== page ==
October 6, 2012 at 11:29pm
St. Louis — Working in close collaboration with the staff and administration of Washington University in St. Louis, Cohl & Co., in partnership with Povaddo, LLC, developed the strategy, naming, case statement, voice, and executive creative direction for “Leading Together,” the University’s $2.2 billion capital campaign.
In announcing the campaign at a 1000-person reception in St. Louis, the University states:
Leading Together is the outgrowth of a comprehensive strategic planning process to identify the greatest opportunities to enhance the university’s contributions to society. As part of this process, each school and several units developed plans that reflect a clear vision for the next decade. These priorities will significantly and positively impact the St. Louis region, the nation and the world, according to Washington University Chancellor Mark S. Wrighton, who is celebrating his 17th anniversary as the university’s 14th chancellor today.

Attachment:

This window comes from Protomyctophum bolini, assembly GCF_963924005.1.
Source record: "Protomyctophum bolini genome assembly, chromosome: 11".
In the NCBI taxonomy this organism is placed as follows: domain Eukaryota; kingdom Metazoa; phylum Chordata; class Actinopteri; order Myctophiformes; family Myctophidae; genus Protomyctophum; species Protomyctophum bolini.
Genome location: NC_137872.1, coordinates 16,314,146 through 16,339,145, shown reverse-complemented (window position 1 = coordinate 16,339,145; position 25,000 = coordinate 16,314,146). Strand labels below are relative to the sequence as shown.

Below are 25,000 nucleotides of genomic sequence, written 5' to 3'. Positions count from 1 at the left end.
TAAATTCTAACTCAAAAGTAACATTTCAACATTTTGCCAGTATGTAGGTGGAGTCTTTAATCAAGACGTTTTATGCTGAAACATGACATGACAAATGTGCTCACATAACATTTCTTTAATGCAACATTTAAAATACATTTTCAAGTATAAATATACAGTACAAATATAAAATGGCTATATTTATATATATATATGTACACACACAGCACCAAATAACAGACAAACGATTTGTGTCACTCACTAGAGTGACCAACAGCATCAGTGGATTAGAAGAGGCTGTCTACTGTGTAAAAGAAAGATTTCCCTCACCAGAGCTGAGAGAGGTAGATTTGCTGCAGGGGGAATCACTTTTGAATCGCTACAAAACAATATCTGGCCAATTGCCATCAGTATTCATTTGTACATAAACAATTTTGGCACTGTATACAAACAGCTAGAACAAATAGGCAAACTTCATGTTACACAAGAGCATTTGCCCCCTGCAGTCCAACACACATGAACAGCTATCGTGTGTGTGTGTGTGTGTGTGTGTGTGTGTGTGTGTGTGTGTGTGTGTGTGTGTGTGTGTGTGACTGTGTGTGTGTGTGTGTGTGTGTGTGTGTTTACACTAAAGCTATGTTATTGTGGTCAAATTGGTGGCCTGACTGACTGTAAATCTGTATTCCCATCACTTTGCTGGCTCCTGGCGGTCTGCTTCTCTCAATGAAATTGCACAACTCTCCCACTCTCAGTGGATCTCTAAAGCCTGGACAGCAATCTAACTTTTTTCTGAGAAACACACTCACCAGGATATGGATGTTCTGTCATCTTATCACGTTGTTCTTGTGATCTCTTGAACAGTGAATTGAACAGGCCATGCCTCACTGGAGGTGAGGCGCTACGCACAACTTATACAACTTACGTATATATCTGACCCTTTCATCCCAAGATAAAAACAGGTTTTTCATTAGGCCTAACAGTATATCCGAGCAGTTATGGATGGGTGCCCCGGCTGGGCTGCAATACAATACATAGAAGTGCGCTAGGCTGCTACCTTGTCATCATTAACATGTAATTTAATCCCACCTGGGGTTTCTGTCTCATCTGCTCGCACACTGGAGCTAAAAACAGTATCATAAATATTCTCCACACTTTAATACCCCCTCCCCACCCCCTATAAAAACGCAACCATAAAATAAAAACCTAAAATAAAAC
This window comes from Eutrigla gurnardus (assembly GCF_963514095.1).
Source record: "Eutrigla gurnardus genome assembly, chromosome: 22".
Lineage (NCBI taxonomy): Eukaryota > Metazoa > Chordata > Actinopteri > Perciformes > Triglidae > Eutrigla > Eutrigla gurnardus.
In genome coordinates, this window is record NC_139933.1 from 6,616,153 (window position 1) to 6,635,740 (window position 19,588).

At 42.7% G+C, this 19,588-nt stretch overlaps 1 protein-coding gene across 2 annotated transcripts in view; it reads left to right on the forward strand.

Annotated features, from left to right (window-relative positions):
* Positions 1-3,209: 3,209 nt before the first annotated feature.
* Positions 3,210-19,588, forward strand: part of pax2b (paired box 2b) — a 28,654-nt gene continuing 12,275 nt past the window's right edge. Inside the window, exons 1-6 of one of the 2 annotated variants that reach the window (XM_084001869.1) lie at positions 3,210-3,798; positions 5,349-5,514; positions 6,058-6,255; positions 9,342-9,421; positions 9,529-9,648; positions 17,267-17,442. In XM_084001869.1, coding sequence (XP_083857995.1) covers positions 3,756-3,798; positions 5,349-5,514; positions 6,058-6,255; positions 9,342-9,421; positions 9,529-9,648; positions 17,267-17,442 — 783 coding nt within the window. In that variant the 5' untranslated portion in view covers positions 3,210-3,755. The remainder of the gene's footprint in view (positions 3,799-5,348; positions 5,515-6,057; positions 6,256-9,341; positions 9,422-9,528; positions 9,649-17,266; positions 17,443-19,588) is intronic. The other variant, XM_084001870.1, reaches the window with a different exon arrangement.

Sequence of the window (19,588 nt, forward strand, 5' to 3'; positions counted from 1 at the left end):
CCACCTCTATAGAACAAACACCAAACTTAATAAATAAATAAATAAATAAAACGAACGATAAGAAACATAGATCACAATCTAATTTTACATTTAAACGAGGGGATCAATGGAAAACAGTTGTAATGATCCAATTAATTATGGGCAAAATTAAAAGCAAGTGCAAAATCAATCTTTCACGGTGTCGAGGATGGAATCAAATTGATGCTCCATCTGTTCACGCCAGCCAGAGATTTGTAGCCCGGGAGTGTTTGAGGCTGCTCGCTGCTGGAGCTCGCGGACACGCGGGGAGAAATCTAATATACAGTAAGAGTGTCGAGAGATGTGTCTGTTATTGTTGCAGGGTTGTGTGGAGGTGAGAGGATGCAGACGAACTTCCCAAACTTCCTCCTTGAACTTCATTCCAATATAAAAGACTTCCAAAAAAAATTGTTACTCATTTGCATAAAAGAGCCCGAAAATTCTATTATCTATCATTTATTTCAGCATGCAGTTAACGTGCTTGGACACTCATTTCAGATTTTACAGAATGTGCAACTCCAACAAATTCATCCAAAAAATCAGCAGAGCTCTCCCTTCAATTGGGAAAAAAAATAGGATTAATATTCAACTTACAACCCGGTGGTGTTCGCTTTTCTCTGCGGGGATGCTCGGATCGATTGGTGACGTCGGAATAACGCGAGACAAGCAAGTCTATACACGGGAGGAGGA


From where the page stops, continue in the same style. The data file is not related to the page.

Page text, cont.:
The goal of Leading Together: The Campaign for Washington University is to raise a minimum of $2.2 billion in funding toward priorities included in the strategic plan.
“Through education, we are fostering the development of men and women who will contribute to some of society’s most complex challenges,” Wrighton says. “Through research, we create new knowledge and turn it into action to benefit the society we serve. We have the additional responsibility to nurture interdisciplinary work and collaborative efforts that accelerate the pace of progress in discovery and application of knowledge. Through our work, we are discovering new treatments for devastating diseases, from Alzheimer’s disease to cancer.
“We are improving public health and pioneering new sources of affordable, sustainable energy. We are developing strategies to create economic prosperity that will benefit St. Louis and communities everywhere. And, we are preparing talented students to become effective leaders in every area of society.”